I became captivated with computers in the early-mid ’90s, as the world wide web began to reach the consumer market. I was a total computer nerd, but never took it seriously.
I had no conception of how the world would be transformed, and ultimately decided that technology was simply one of many potential material pursuits. I took off to gather experience and pursue meaning, which kept me apart from the tech I loved, for most of the time.
After years bereft of meaningful direction, I needed a re-boot.
Finding safe haven where I could freely pursue a new direction and self-education. While I had been paying scant attention to the broader cultural movements or the advance of personal computing, the world had become transformed.
Feeling the pain of lost opportunities, I quickly realized I could have done almost anything if I had gotten serious about tech as a kid, I could have built a much nicer life for myself by that point.
Yet, I could see that the world has only begun its digital transformation, and opportunity abounds.
I’ve always loved to read and consume information, so I began writing freelance, in order to make some money while educating myself. If I could get paid to read, I thought… Now, that would be the ticket!
I hadn’t spent much time with the written word in a while, could barely keep my eyes focused on the screen, and I didn’t know anything about the modern tech landscape.
Learn some markdown, and get blogging!
My style was rough, to start, but my dedication to internet search and relating accurate and precise information landed me some content gigs related to Bitcoin and data science.
Fed up with all the empty content dominating search results, I started keeping track of useful information. I used only a fraction of my background research for the articles I was writing, I thought I might collaborate with other information aggregators.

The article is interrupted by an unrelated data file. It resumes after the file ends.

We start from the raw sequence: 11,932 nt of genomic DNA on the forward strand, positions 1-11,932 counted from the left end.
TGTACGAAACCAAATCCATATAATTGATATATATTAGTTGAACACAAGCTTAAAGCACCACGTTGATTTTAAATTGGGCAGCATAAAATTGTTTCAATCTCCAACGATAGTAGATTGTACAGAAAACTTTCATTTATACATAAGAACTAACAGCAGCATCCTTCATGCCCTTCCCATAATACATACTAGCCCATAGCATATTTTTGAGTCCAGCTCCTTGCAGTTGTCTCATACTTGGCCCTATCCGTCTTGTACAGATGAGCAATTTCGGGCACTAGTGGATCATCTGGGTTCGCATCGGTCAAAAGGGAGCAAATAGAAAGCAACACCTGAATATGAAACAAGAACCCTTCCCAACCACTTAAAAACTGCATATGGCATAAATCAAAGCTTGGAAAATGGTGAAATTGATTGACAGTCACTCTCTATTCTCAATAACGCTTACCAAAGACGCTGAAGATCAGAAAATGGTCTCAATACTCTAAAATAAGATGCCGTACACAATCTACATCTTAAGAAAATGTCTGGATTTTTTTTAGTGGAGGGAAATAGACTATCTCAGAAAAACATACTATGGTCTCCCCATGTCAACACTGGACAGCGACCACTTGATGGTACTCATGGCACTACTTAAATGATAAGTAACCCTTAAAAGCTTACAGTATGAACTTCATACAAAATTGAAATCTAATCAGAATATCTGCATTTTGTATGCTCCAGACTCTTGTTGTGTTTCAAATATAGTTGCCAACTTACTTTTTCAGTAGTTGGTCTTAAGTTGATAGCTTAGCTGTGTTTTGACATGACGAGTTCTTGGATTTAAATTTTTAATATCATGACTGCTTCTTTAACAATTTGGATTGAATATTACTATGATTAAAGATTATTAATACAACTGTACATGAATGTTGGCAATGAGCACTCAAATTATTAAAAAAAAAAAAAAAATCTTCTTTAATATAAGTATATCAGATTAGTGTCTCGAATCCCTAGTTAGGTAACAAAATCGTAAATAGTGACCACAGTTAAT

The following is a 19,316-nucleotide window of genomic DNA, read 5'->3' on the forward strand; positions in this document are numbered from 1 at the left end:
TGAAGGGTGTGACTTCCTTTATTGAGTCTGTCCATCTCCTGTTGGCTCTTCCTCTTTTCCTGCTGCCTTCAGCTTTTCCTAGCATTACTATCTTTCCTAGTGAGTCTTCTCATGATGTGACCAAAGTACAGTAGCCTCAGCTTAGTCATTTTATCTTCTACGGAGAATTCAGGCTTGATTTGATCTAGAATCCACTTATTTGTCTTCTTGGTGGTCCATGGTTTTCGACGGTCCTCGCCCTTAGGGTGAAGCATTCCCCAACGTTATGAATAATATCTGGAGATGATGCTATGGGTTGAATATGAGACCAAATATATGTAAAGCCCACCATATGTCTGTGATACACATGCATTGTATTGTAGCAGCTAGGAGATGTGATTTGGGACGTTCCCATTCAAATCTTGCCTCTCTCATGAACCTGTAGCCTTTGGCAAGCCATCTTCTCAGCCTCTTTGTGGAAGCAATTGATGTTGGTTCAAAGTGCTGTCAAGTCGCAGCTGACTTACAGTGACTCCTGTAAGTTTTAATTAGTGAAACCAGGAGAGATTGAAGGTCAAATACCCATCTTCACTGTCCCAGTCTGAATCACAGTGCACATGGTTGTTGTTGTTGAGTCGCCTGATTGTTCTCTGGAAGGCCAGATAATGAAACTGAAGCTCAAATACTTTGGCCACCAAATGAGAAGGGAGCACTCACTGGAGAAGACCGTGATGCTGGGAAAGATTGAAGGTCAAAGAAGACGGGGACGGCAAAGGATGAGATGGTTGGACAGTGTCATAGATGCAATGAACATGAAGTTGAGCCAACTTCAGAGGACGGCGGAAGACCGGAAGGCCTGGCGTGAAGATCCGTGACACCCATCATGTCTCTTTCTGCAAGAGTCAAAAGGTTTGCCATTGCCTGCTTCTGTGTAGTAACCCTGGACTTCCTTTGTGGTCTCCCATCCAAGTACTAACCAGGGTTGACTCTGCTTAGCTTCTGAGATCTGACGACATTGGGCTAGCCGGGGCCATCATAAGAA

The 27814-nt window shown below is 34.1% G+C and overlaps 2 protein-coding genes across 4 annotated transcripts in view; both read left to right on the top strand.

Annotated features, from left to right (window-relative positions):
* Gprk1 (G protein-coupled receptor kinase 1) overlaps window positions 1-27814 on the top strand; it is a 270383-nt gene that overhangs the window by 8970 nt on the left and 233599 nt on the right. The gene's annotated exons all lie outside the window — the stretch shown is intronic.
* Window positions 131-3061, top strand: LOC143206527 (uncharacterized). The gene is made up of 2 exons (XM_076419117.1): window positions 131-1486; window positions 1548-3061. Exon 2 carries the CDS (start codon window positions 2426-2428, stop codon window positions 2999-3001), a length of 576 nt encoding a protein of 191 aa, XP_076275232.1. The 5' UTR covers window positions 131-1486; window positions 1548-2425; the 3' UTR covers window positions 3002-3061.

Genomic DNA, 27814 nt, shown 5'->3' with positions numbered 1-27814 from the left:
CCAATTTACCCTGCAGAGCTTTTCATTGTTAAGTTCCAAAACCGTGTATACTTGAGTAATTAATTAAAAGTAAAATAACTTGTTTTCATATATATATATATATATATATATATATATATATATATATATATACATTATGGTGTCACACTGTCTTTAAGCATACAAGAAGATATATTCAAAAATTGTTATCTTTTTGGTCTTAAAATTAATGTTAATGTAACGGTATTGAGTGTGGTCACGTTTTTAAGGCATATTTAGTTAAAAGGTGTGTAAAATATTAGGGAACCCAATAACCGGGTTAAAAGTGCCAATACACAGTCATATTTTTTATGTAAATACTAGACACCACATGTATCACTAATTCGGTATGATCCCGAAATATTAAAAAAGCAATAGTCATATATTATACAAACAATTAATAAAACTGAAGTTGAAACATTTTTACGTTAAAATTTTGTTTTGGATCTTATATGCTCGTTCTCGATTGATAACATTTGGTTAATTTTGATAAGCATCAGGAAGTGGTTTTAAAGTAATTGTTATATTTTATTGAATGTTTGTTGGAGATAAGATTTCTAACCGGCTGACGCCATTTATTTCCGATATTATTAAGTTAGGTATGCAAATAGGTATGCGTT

I wanted to make lists for various histories surrounding my topics of interest, since it’s a lot easier to understand anything if you can see where it came from and how it developed. Somewhere along the line, I realized I love information discovery and keeping track of fast moving information streams a lot more than I like writing.
Curated Lists: the Gold of the Internet
Coming upon a list of relevant materials someone else already sorted for me, that’s even better than finding a single source. Why write an article when I could make endless lists which could become a foundation for a variety of articles?
Then I thought “what if I could map out the various systems of information surrounding my subjects of interest.” This is the biggest challenge in tech that hardly anyone is working on. Sure plenty trying to write algorithms to save themselves the work of curation, but no-one is really tackling the problem head on.
Automation is just eating up jobs left and right, while curation is a purely human activity. You can augment curation, but you can’t automate it. You need a human to determine the value of a given resource in relation to the rest.
I see internet research and digital curation as making up a potentially massive portion of the future labor markets. This huge sector of the economy just waiting to transform the world.
I’d like to nurture that potential and help to create that reality!
A bigger wikipedia isn’t the answer, but a wikipedia full of curated lists might be a step in the right direction.